Many websites contain information on swan identification. Rather than rework that information here, we recommend that you visit the sites listed below to learn more about swan ID, including their calls, as well as species that may look similar such as snow geese and white pelicans.
The Trumpeter Swan Society has an excellent Swan ID section. The information for this section was compiled and written by Martha Jordan, a leading expert on swan identification, during her time with TTSS. She currently is Executive Director of Northwest Swan Conservation Association.
When you finish with your experience there please come back to nwswans.org and try your skills with the swan ID photo gallery. The gallery is set up for you to practice honing your skills on identifying both Tundra and Trumpeter Swans and especially in distinguishing between the two species where they occur together.
We have set up the site so you can test your observational skills at finding Tundra and/or Trumpeter Swans in various situations—flying, field feeding, etc. Enjoy and have fun. Be patient. Use the key ID features you have learned or refer to them in our Swan ID Brochure to assist you as you work through the photos.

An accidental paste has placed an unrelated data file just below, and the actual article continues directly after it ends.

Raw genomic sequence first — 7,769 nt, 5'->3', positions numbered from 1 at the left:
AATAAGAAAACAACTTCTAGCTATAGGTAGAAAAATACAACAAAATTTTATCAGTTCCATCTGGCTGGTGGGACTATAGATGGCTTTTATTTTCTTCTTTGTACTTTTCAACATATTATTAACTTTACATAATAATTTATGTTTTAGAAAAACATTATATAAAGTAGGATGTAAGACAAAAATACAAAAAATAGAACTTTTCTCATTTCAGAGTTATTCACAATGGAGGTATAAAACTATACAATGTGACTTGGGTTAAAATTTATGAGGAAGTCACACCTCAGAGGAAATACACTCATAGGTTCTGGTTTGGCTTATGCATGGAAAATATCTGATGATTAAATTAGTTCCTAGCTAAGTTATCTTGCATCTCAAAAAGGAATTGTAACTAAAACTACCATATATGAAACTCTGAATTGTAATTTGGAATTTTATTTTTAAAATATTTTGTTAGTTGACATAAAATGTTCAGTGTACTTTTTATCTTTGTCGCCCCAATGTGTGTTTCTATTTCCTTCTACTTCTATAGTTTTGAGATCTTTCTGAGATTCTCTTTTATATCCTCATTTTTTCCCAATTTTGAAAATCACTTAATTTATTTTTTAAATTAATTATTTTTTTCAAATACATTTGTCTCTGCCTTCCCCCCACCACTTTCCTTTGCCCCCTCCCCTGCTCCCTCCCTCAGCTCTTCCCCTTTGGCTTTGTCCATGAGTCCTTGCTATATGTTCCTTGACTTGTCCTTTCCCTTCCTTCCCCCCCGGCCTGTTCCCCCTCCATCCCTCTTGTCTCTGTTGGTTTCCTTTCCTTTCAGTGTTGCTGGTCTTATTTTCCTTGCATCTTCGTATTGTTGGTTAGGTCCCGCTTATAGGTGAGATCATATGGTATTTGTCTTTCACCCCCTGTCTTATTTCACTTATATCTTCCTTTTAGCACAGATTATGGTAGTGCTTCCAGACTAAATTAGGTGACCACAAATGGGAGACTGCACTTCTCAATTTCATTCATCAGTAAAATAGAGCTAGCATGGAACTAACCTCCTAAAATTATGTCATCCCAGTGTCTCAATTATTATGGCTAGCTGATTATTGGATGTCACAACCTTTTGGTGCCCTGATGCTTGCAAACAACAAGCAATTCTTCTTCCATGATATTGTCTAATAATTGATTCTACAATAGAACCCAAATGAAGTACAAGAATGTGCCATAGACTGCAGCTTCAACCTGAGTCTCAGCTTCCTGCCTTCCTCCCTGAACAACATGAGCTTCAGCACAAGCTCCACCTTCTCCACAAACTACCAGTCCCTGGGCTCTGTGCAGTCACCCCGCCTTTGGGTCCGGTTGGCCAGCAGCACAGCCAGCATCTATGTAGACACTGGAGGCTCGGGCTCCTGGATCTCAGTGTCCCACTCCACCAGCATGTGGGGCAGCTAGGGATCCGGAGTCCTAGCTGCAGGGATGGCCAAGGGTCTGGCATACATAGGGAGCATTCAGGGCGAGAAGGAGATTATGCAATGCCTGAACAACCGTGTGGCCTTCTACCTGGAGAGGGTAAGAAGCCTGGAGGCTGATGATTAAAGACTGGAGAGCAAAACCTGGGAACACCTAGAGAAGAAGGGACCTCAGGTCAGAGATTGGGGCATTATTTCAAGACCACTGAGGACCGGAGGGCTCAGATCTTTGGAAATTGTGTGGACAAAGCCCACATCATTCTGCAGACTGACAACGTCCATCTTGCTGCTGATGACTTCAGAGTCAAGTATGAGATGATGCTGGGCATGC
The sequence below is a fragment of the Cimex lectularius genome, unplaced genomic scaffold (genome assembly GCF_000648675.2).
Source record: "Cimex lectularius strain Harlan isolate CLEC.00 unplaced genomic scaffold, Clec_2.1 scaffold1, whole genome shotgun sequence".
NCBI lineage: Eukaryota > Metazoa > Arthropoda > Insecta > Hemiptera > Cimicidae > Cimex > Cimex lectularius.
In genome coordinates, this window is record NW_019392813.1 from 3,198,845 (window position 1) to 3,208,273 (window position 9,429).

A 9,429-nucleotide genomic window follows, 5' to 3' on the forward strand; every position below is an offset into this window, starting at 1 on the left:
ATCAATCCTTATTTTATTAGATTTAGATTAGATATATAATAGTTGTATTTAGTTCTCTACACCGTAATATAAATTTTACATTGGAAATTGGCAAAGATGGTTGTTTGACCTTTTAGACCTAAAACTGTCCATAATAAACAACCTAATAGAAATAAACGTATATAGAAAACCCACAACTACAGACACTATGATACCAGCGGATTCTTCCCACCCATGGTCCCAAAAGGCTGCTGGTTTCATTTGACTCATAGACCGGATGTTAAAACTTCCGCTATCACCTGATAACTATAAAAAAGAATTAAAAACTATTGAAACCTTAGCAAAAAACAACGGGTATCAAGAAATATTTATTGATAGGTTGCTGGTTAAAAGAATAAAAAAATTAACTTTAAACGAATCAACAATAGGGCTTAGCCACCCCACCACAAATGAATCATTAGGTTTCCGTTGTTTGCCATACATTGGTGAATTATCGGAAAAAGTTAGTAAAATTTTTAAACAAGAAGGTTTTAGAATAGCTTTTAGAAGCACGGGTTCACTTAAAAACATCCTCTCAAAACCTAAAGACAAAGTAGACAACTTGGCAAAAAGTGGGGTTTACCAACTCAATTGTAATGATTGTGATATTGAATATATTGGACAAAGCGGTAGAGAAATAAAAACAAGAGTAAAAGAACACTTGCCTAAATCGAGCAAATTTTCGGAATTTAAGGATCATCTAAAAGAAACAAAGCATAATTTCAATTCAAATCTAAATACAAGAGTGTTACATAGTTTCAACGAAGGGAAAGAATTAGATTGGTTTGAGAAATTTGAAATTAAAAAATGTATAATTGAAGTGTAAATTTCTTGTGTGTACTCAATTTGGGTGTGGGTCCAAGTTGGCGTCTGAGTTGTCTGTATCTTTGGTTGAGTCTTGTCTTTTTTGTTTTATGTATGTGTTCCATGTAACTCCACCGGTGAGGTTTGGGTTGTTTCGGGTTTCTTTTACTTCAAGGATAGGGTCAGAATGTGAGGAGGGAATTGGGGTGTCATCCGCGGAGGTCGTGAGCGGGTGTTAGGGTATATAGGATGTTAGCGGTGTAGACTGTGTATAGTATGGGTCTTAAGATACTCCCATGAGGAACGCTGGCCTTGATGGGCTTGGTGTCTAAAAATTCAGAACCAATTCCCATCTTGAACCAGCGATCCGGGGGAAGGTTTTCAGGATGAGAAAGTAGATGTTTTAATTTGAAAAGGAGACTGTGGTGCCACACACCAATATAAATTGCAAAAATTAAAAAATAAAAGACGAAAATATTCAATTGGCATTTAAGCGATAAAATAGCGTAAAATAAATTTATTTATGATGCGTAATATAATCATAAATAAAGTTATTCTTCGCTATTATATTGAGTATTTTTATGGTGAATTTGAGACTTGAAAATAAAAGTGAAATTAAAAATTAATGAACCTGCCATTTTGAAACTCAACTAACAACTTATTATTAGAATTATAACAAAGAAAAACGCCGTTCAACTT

The answers are provided at the end in Answers. (can we make this a link to the Answers section directly?)
This page is a work in progress and new photos will be posted so you can continue to hone our skills.
An Online Test for those who want additional skill building experience:
The Utah Division of Wildlife Resources has an online Swan Hunter Orientation Course. While this test is designed to assist hunters in identifying swans in Utah, much of the information is useful for other areas of the country and birders.
Try it out, you do not have to give any personal information, just skip over the login and other stuff and go directly to the test. You do have to set up a sign in. They will not share your information or send you anything. It is a good test for skill building.
Photo 1. Tundra Swan on left, Trumpeter Swan on right
Photo 2. Trumpeter Swan and American wigeon. Note head and bill shape of swan.
Photo 3. A pair of Trumpeter swans. Female on left, male on right. This is shows how the sexes can sometimes substantially vary in size. A male and a small female paired together.
Photo 4. A family of Trumpeter Swans. Note the darker plumage, especially on the head and neck, of the juveniles and the color of their legs/feet. The legs/feet are heavily mottled at this age. The head shape is another key to ID.
Photo 5. Note the wide variation in head shape and the yellow spot on the lores. This is common in Tundra swans.
Photo 6. Tundra Swans- juvenile on left, adult on right. Note the head shape of both swans and the color of the juvenile. The juvenile is lighter gray and has black legs/feet. There is a yellow spot on the lore of the adult. Both have the eye distinct from the bill.
Photo 7. Red star is Tundra swan. Others are Trumpeters. The red arrow points to a neck band on a Trumpeter Swan. If you had a scope, it would read M21, reading from body to head on the collar.
Photo by Martha Jordan
The Northwest Swan Conservation Association is committed to the conservation of our native swans, both Trumpeter and Tundra, in Washington State and around the northwest region.